Re­claim­ing the Sa­hara

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Sci­en­tists from Lon­don’s Kew Gar­dens are help­ing plant an 8000km wall of trees across Africa.

Ex­perts be­lieve the project, known as the Great Green Wall, will halt the degra­da­tion of land in the Sa­hel, which is push­ing the re­gion’s in­hab­i­tants deeper into poverty, and stem the ris­ing tide of Is­lamic mil­i­tancy in the re­gion.

North­east Nige­ria is be­ing terrorised by Boko Haram in­sur­gents who in April seized more than 200 school­girls, while al-Qaeda in the Is­lamic Maghreb, which aims to over­throw the Al­ge­rian govern­ment, con­tin­ues to ex­pand its kid­nap-for-ran­som op­er­a­tions.

France has an­nounced the for­ma­tion of a 3,000-strong coun­tert­er­ror­ism force in Chad, while the UK House of Com­mons for­eign af­fairs com­mit­tee has warned that Is­lamic ex­trem­ism in the Sa­hel, if left unchecked, ‘‘may well spread, with its ef­fects be­ing felt more widely across the world’’.

Such groups feed on poverty. Farm­land in the Sa­hel is di­min­ish­ing fast. The re­gion’s pop­u­la­tion is set to triple by 2050. As de­mands for food and wa­ter soar, cli­mate change will make it far harder for its in­hab­i­tants to sur­vive .

‘‘If you look at where cli­mate change will have its great­est ef­fect it is in that belt that runs north and south of the equa­tor, so the Sa­hel is part of that,’’ said Neil Morisetti, a re­tired ad­mi­ral who served as Wil­liam Hague’s spe­cial ad­viser on cli­mate change.

‘‘There are al­ready food short­ages, wa­ter is­sues, land is­sues. Cli­mate change will only in­crease the risk of con­flict in the re­gion.’’

En­ter the Great Green Wall and Kew’s ex­pert team of botanists and seedol­o­gists. If com­pleted, the near 15km-wide belt of for­est will be the largest feat of hor­ti­cul­ture in hu­man his­tory. Cost­ing $140 mil­lion (NZ$161m), the wall will pass through 13 coun­tries from Sene­gal’s At­lantic coast in the west to Dji­bouti’s Red Sea in the east.

The idea was orig­i­nally con­ceived by the Bri­tish ex­plorer Richard St Barbe Baker dur­ing his 40,000km ex­pe­di­tion to the Sa­hara in the 1950s. Baker be­lieved that tree-plant­ing could re­claim the desert. Now, ex­perts from Kew are work­ing along­side vil­lagers in Mali, Niger and Burk­ina Faso to plant the trees and her­ba­ceous plants that will form a bar­rier against the Sa­hel’s ad­vance south.

‘‘It’s not ev­ery species that will grow in the Sa­hel,’’ said Moc­tar Sa­cande, 51, a seedol­o­gist who grew up in Burk­ina Faso be­fore join­ing Kew 10 years ago.

‘‘But the main chal­lenge is get­ting the vil­lagers to main­tain their in­volve­ment. We’re try­ing to show them that they don’t need to wait for four or five years to see the ben­e­fit.’’

Sa­cande hopes that by the end of next year his team will be work­ing in 120 vil­lages, hav­ing planted more than two mil­lion seedlings on 16,000ha. Kew’s ex­per­tise is recog­nised as es­sen­tial to the suc­cess of the en­tire en­deav­our.

The se­cret lies in its ef­forts to con­serve the world’s flora. So far, Kew sci­en­tists have tracked down and stored 10 per cent of the world’s seeds. By 2020, Kew plans to hold a fur­ther 15 per cent in its Mil­len­nium Seed Bank in Sus­sex – a quar­ter of the world’s flora.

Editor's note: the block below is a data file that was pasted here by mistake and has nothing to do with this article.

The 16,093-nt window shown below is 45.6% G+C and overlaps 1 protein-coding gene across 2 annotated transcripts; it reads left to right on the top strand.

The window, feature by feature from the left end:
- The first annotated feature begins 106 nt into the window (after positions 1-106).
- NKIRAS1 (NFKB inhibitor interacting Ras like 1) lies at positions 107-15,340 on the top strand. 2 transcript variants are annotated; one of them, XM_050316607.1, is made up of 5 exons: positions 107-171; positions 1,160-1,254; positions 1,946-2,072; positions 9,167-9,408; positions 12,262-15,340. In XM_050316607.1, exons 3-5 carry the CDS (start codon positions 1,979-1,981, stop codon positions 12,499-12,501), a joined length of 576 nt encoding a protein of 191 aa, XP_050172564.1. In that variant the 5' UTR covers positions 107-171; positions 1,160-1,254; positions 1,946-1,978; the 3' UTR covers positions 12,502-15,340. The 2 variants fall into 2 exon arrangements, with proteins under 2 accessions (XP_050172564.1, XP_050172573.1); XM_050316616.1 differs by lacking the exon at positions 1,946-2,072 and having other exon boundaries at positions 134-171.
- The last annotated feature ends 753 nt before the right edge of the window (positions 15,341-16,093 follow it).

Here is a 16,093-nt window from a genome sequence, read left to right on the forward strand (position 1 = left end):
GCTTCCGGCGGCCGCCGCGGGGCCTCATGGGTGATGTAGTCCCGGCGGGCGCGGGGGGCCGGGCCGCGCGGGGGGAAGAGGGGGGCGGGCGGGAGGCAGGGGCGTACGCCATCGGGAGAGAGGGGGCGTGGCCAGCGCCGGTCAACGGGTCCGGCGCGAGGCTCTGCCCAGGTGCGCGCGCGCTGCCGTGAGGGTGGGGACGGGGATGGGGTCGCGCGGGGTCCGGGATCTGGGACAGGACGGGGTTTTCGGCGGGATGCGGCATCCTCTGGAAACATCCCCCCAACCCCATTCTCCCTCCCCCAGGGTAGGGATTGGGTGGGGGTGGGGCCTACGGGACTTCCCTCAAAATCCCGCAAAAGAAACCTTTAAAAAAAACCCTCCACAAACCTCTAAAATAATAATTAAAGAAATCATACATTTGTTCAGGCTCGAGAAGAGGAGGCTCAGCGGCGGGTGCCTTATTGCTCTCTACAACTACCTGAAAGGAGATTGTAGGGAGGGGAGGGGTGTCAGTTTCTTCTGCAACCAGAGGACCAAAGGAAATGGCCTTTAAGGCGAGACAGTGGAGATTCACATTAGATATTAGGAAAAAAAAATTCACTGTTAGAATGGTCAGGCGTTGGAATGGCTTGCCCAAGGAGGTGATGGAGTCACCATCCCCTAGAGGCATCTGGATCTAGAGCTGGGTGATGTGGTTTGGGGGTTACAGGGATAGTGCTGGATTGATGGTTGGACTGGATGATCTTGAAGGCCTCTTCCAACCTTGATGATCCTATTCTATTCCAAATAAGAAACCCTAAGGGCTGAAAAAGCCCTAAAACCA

The knowl­edge gleaned on the way has made Kew’s sci­en­tists among the world’s best at prop­a­gat­ing ex­tremely trou­ble­some na­tive species – some, for ex­am­ple, need smoke so­lu­tions or sul­phuric acid to trig­ger their ger­mi­na­tion.

The vil­lagers’ co-op­er­a­tion is key to the suc­cess of the project. To en­list their help, Sa­cande en­cour­ages them to plant faster­grow­ing her­ba­ceous grasses that can be used in cook­ing and also grazed by live­stock.

There are also longer-term eco­nomic ben­e­fits. One type of aca­cia tree that Sa­cande helps plant pro­duces the gum used in chew­ing gum, stamps and in the man­u­fac­ture of Coca-Cola, giv­ing vil­lagers an ex­tra source of in­come.

The desert date’s fruit can be turned into jam, its leaves eaten by camels and its ed­i­ble ker­nel used to make soap while the flow­ers from the cot­ton tree pro­vide a base for sauces in west African cui­sine. It is an ap­proach that other African na­tions have asked Kew to help them mimic in an at­tempt to stop the spread of the desert.

As the United Na­tions bluntly puts it: ‘‘The ef­fects of de­ser­ti­fi­ca­tion are in­creas­ingly felt glob­ally as vic­tims turn into refugees . . . or they turn to rad­i­cal­i­sa­tion, ex­trem­ism or re­source-driven wars for sur­vival.’’ Lake Chad, which pro­vides a life­line to 30 mil­lion peo­ple in Chad, Cameroon, Niger and Nige­ria, has shrunk to one­fifth of its orig­i­nal size over the past 50 years, de­stroy­ing liveli­hoods in the process.

‘‘Most of the guys who are into ter­ror­ism in that re­gion used to be farm­ers, fish­er­men and herders who de­pended on the lakes,’’ said Uche Ok­para, an ex­pert on agri­cul­tural eco­nom­ics from Leeds Univer­sity who re­cently re­turned from the lake.

He said the men be­came easy prey for in­sur­gents. ‘‘These peo­ple are so an­gry with the govern­ment be­cause it has done noth­ing to help them re­cover. So they take up arms.’’ Sa­cande agrees but in­sists that it is not too late to re­verse the trend.

‘‘When the land goes and the trees go, peo­ple be­come im­pov­er­ished. They be­come poorer and poorer and find it harder to sur­vive,’’ he said. ‘‘But they won’t be rush­ing to lis­ten to the Is­lamists if you can show them there’s hope and that there’s a fu­ture for them and that it’s sus­tain­able.’’

Pho­tos: REUTERS

Green shoots: A desert road marks the border be­tween Libya (front) and Al­ge­ria (back).

Food source: Crops are grown on land where Lake Chad has re­ceded due to re­duced rain­fall .

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